# Demystifying Stein's Paradox

A quick insight in shrinkage estimation

Stein’s example, perhaps better known under the name Stein’s Paradox, is a well-known example in statistics that demonstrates the use of shrinkage to reduce the mean squared error ($$L_2$$-risk) of a multivariate estimator with respect to classical (unbiased) estimators, such as the maximum likelihood estimator. It is named after Charles Stein who originally introduced this phenomenon in (Stein 1956), and it is seen as an important contribution to the field of statistics, with grand mentions of Stein’s paradox online, such as:

In the words of one of my professors, “Stein’s Paradox may very well be the most significant result in Mathematical Statistics since World War II.”1

This seems like a fairly bold claim, but it is nonetheless an enlightening example as its setup is easy to grasp and the result is quite counter-intuitive at first sight. In its simplest form, Stein’s example can be stated as follows:

Let $$X_1, \ldots, X_p$$ be independent random variables, such that $$X_i \sim N(\theta_i, 1)$$ for each $$i = 1, \ldots, p$$. Now, our goal is to estimate the unknown parameters $$\theta_1, \ldots, \theta_p$$. Since we have only one noisy measurement of each $$\theta_i$$, an obvious choice of estimator is $$\hat{\theta}_i = X_i$$ for each $$i$$. So far nothing special, but now the interesting part follows…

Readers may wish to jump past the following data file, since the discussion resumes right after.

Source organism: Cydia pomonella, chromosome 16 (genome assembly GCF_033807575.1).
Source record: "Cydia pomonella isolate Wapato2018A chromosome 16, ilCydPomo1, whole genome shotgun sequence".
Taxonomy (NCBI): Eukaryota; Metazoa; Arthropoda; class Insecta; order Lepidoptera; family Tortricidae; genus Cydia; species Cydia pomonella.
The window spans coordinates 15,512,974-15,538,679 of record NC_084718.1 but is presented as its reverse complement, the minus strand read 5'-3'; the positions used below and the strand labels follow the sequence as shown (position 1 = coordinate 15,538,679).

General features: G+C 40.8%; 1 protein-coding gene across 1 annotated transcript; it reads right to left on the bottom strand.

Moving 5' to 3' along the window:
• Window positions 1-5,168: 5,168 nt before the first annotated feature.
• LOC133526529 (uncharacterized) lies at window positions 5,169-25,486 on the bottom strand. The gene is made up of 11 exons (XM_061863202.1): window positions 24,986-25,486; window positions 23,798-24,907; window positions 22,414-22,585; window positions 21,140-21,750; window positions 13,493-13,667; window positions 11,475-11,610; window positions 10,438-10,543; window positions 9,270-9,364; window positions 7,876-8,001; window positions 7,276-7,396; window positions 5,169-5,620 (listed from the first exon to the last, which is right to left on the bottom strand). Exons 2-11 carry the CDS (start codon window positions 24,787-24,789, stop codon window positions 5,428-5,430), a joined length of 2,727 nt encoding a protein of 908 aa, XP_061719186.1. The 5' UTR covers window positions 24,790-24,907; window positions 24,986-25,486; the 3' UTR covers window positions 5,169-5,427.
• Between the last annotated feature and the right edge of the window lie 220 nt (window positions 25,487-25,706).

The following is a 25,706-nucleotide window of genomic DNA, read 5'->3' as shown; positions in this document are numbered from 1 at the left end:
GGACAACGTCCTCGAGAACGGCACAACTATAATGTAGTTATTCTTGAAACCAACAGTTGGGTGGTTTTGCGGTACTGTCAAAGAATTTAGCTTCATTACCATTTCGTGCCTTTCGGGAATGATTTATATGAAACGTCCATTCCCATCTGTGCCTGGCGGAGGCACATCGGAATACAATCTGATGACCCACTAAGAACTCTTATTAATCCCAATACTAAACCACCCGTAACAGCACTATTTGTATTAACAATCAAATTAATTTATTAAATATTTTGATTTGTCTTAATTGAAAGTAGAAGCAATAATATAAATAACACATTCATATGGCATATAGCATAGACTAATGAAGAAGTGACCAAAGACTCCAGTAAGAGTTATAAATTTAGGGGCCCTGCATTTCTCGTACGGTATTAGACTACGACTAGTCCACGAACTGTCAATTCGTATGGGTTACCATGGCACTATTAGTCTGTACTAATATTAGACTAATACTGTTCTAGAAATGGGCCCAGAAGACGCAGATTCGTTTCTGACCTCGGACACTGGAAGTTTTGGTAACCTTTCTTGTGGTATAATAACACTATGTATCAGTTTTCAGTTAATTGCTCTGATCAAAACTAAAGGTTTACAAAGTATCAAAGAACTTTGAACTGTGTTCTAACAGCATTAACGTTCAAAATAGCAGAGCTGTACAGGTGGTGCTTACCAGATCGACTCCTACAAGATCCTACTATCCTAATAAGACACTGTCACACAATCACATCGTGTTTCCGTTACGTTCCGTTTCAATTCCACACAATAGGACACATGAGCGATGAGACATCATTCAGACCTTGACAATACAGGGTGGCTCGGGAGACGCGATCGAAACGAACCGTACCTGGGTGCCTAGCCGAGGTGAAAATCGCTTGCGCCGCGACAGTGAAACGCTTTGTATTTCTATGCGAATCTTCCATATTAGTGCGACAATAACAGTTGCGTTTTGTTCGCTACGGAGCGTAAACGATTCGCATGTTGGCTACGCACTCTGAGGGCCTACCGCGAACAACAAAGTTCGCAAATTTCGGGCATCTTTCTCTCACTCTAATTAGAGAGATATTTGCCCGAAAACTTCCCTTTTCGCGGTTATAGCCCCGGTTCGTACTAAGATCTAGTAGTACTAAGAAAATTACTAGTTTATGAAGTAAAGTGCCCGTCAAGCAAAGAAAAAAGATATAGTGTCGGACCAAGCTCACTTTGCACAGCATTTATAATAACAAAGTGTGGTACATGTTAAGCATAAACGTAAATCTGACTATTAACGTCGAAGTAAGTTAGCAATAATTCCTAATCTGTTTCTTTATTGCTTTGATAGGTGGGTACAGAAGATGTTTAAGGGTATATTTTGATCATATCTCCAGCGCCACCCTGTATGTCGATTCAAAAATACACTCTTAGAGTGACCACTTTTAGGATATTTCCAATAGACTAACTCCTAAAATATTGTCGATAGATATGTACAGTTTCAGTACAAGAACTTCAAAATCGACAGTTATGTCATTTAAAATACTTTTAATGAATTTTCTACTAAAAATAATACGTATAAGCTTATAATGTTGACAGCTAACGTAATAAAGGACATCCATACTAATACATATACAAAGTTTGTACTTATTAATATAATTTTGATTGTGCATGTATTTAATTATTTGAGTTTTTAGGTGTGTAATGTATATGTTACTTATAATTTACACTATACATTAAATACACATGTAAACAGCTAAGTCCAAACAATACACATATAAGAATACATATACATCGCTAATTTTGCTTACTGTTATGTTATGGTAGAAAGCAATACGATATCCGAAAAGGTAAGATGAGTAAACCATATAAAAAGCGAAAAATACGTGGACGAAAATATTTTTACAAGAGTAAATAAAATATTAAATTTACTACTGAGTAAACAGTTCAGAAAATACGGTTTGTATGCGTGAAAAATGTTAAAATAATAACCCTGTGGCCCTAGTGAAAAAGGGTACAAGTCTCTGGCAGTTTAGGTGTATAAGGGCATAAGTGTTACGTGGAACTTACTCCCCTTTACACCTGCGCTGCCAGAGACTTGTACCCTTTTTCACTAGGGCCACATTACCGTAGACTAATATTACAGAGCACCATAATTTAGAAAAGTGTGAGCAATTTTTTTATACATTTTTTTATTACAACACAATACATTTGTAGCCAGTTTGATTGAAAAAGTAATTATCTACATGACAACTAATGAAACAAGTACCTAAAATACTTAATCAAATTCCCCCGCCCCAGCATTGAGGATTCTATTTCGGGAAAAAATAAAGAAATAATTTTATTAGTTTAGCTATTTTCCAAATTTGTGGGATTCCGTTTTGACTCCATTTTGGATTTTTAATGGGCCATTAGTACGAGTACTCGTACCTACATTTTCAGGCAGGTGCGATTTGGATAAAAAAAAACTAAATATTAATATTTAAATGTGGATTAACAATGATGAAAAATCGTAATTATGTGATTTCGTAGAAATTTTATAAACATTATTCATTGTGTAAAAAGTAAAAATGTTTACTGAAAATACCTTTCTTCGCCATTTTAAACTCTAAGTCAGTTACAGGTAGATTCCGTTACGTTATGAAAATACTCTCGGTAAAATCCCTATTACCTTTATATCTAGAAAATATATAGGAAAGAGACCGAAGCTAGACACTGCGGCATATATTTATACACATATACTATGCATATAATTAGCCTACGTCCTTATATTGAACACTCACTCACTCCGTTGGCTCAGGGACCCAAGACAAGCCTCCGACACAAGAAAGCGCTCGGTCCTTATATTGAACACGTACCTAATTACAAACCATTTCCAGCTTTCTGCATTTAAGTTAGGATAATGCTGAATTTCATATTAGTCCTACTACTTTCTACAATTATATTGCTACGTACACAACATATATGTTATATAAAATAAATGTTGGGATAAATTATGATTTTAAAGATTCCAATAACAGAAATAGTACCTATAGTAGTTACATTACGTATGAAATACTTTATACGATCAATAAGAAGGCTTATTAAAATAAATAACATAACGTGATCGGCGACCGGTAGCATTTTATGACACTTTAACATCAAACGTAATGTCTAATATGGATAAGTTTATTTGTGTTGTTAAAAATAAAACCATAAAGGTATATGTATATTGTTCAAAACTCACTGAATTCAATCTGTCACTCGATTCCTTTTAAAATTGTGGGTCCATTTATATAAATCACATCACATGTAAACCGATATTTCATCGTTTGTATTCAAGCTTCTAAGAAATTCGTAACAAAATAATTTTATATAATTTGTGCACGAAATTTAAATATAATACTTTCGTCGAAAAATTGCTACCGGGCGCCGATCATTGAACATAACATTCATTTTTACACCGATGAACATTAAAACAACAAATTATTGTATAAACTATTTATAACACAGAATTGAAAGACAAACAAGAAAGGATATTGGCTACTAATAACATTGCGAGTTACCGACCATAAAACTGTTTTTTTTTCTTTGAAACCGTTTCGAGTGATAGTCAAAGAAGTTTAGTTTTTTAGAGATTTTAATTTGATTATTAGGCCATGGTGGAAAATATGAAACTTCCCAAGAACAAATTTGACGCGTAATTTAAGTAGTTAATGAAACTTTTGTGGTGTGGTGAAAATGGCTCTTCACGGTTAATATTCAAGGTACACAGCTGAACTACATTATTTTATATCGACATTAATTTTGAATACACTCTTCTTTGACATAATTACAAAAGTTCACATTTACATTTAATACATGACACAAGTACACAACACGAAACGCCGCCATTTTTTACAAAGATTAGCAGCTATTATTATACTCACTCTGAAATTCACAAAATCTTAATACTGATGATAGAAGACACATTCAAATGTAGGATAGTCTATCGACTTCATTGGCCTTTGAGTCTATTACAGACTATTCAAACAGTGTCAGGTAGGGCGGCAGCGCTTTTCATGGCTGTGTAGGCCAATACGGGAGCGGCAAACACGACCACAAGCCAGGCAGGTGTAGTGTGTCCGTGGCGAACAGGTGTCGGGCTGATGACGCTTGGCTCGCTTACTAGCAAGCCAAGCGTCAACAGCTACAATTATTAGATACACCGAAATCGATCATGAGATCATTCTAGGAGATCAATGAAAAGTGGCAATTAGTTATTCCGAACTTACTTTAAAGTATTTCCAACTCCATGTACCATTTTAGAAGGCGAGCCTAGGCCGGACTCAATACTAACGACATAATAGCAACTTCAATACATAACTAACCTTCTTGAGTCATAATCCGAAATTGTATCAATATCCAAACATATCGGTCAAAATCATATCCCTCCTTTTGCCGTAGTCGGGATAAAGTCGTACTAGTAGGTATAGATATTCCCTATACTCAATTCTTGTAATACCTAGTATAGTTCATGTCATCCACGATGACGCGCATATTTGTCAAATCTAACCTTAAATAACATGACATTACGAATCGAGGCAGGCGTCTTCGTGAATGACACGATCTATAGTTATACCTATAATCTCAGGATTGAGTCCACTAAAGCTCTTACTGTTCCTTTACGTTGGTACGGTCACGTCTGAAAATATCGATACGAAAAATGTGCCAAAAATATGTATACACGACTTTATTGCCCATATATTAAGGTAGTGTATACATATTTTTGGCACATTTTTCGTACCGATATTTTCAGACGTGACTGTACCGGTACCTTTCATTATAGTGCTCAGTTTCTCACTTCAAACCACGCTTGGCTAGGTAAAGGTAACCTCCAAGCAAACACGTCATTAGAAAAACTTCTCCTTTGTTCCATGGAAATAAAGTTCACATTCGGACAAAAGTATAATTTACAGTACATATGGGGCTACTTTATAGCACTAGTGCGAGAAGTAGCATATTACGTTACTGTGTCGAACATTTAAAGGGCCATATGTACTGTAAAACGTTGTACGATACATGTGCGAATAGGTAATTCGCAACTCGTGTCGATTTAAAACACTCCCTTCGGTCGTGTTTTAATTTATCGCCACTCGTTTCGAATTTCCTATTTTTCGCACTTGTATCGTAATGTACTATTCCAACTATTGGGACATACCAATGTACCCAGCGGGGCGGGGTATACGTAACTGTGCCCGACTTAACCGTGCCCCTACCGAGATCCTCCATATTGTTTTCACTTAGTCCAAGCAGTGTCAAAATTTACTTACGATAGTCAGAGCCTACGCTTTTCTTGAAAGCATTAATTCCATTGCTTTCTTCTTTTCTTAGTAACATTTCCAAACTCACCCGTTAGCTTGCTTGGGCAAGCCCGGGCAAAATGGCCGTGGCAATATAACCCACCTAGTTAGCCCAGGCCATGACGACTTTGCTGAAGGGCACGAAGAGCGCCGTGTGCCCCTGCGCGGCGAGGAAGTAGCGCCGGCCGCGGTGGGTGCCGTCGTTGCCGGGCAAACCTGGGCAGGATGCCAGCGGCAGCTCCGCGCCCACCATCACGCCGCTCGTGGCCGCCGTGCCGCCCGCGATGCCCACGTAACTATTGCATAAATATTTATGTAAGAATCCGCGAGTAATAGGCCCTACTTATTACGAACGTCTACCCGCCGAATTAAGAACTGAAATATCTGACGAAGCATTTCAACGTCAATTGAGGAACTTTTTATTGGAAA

If the quality of the estimator is measured by its mean squared error:

$\mathbb{E}\left[ \Vert \hat{\boldsymbol{\theta}} - \boldsymbol{\theta} \Vert^2 \right] \ = \ \sum_{i = 1}^p \mathbb{E}\left[ (\hat{\theta}_i - \theta_i)^2 \right],$ then it turns out that this obvious estimator is inadmissible (i.e. suboptimal) whenever $$p \geq 3$$ in the sense that we can find a different estimator that always achieves a lower mean squared error, no matter what the value of $$\boldsymbol{\theta}$$ is.

Moreover, such an estimator does not only exist in theory, (James and Stein 1961) derive the following explicit form of an estimator that strictly dominates $$\hat{\boldsymbol{\theta}}$$ in terms of the mean squared error2:

$\hat{\boldsymbol{\theta}}_{JS} = \left( 1 - \frac{p - 2}{\Vert \boldsymbol{X} \Vert^2}\right) \boldsymbol{X}$